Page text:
We’ve been struggling with a software glitch in WordPress, due to, we think, incompatibilities between plug-in’s and a new version of the blogging software. It’s been pretty intense. The site has been fully up, but there was no possibility of new posts, not even a notice to readers about what was happening. All this started just before Christmas and ended, basically, yesterday.

So greetings. Count on daily posts as rule, and I will get some of the archives accessible ASAP.

But, for now, a few words about my evolving perspective.

I came out of the trenches, so to speak, of sales, revenue, and new product forecasting, for enterprise information technology (IT) and, earlier, for public utilities and state and federal agencies. When I launched Businessforecastblog last year, my bias popped up in the secondary heading for the blog – with its reference to “data-limited contexts” – and in early posts on topics like “simple trending” and random walks. I essentially believed that most business and economic time series are basically one form or another of random walks, and that exponential smoothing is often the best forecasting approach in an applied context. Of course, this viewpoint can be bolstered by reference to research from the 1980’s by Nelson and Plosser and the M-Competitions. I also bought into a lazy consensus that it was necessary to have more observations than explanatory variables in order to estimate a multivariate regression. I viewed segmentation analysis, so popular in marketing research, as a sort of diversion from the real task of predicting responses of customers directly, based on their demographics, firmagraphics, and other factors.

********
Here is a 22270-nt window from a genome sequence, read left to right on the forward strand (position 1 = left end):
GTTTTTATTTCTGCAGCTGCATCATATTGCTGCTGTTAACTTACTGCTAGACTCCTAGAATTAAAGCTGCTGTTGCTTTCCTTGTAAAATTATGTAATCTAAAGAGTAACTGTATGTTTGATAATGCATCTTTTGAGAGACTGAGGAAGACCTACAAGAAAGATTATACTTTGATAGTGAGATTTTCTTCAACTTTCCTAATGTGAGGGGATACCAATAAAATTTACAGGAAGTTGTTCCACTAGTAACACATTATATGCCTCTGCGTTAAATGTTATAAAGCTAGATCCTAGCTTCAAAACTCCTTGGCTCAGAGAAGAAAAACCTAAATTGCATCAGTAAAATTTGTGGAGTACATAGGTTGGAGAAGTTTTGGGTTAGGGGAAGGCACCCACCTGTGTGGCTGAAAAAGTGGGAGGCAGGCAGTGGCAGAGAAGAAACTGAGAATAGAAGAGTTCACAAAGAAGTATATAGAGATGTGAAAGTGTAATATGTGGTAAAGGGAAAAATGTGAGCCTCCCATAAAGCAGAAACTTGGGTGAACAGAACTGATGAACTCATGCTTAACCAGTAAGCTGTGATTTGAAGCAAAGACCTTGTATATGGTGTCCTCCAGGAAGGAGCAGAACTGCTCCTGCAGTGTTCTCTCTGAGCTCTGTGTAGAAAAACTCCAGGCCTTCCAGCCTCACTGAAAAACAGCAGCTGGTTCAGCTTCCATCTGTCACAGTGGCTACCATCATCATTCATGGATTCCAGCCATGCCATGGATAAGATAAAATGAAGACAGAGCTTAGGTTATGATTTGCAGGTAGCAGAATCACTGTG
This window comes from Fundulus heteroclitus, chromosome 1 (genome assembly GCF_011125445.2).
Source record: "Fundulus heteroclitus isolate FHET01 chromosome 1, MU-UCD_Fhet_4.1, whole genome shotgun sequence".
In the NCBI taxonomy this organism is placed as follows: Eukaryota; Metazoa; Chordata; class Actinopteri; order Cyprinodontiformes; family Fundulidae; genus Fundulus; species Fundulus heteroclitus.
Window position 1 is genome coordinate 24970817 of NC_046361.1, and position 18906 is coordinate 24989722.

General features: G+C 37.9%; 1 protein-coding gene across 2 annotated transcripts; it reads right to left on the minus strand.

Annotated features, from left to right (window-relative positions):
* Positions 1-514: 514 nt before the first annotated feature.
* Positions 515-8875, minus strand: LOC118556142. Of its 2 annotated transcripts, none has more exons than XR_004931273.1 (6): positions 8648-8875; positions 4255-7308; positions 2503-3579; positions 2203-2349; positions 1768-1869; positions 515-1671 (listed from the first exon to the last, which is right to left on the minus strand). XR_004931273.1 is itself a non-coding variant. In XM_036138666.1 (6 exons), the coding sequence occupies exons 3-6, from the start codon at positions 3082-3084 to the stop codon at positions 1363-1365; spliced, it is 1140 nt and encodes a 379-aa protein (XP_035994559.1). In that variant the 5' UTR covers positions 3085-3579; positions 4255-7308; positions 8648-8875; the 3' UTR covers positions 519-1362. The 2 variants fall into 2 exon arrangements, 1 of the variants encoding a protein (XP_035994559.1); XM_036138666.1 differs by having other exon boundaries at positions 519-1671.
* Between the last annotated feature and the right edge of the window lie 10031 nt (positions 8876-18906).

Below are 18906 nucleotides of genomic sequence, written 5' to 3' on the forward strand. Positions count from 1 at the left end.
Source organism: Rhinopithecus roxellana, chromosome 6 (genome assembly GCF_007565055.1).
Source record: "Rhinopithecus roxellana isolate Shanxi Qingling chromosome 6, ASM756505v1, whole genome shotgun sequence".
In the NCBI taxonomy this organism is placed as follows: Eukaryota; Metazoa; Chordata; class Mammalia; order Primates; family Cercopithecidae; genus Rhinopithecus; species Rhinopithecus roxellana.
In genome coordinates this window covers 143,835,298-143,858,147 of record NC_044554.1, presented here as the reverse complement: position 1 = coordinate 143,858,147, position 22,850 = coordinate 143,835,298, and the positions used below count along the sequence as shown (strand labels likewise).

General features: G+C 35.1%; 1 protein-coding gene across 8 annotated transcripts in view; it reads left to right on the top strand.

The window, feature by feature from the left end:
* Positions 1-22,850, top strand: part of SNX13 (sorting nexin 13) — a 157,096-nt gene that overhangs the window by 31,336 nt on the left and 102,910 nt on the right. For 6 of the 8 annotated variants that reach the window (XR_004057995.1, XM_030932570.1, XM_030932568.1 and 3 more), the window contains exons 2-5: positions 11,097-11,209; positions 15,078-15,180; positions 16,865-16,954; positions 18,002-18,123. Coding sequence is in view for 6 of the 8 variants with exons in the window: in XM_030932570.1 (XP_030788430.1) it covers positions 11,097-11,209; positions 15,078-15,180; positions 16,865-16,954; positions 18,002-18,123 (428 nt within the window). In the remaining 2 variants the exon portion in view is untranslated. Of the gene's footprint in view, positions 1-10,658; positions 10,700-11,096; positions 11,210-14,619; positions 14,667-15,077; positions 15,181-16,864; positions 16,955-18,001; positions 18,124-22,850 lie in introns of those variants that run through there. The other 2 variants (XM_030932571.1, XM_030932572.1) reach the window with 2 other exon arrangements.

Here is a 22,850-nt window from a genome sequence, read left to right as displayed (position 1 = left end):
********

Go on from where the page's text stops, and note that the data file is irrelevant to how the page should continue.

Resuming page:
So the press of writing frequent posts on business forecasting and related topics has led me to a learn a lot.

The next post to this blog, for example, will be about how “bagging” – from Bootstrap Aggregation – can radically reduce forecasting errors when there are only a few historical or other observations, but a large number of potential predictors. In a way, this provides a new solution to the problem of forecasting in data limited contexts.

This post also includes specific computations, in this case done in a spreadsheet. I’m big on actually computing stuff, where possible. I believe Elliot Shulman’s dictum, “you don’t really know something until you compute it.” And now I see how to include access to spreadsheets for readers, so there will be more of that.

Forecasting turning points is the great unsolved problem of business forecasting. That’s why I’m intensely interested in analysis of what many agree are asset bubbles. Bursting of the dot.com bubble initiated the US recession of 2001. Collapse of the housing market and exotic financial instrument bubbles in 2007 bought on the worst recession since World War II, now called the Great Recession. If it were possible to forecast the peak of various asset bubbles, like researchers such as Didier Sornette suggest, this would mean we would have some advance – perhaps only weeks of course – on the onset of the next major business turndown.

Along the way, there are all sorts of interesting sidelights relating to business forecasting and more generally predictive analytics. In fact, it’s clear that in the era of Big Data, data analytics can contribute to improvement of business processes – things like target marketing for customers – as well as perform less glitzy tasks of projecting sales for budget formulation and the like.

Email me at [email protected] if you want to receive PDF compilations on topics from the archives. I’m putting together compilations on New Methods and Asset Bubbles, for starters, in a week or so.